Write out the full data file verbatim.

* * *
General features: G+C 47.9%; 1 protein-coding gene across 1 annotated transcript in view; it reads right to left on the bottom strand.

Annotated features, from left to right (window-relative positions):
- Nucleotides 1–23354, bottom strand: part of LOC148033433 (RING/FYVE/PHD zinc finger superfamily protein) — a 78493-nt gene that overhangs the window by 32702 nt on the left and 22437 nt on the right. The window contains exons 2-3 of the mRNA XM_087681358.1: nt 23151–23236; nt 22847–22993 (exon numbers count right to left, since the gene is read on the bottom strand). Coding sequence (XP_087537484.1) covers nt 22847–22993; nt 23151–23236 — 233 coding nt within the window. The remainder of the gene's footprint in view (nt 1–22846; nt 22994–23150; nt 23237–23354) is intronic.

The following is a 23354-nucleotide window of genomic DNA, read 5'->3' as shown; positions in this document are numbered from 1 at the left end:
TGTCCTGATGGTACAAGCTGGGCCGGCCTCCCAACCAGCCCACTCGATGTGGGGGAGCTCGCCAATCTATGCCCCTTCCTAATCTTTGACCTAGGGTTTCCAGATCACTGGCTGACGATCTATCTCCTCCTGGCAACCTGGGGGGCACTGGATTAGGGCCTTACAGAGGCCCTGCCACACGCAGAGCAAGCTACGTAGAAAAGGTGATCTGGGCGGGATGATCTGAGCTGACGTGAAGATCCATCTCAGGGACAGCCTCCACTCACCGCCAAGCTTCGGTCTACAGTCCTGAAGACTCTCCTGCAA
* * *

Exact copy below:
General features: G+C 47.9%; 1 protein-coding gene across 1 annotated transcript in view; it reads right to left on the bottom strand.

Annotated features, from left to right (window-relative positions):
- Nucleotides 1–23354, bottom strand: part of LOC148033433 (RING/FYVE/PHD zinc finger superfamily protein) — a 78493-nt gene that overhangs the window by 32702 nt on the left and 22437 nt on the right. The window contains exons 2-3 of the mRNA XM_087681358.1: nt 23151–23236; nt 22847–22993 (exon numbers count right to left, since the gene is read on the bottom strand). Coding sequence (XP_087537484.1) covers nt 22847–22993; nt 23151–23236 — 233 coding nt within the window. The remainder of the gene's footprint in view (nt 1–22846; nt 22994–23150; nt 23237–23354) is intronic.

The following is a 23354-nucleotide window of genomic DNA, read 5'->3' as shown; positions in this document are numbered from 1 at the left end:
TGTCCTGATGGTACAAGCTGGGCCGGCCTCCCAACCAGCCCACTCGATGTGGGGGAGCTCGCCAATCTATGCCCCTTCCTAATCTTTGACCTAGGGTTTCCAGATCACTGGCTGACGATCTATCTCCTCCTGGCAACCTGGGGGGCACTGGATTAGGGCCTTACAGAGGCCCTGCCACACGCAGAGCAAGCTACGTAGAAAAGGTGATCTGGGCGGGATGATCTGAGCTGACGTGAAGATCCATCTCAGGGACAGCCTCCACTCACCGCCAAGCTTCGGTCTACAGTCCTGAAGACTCTCCTGCAA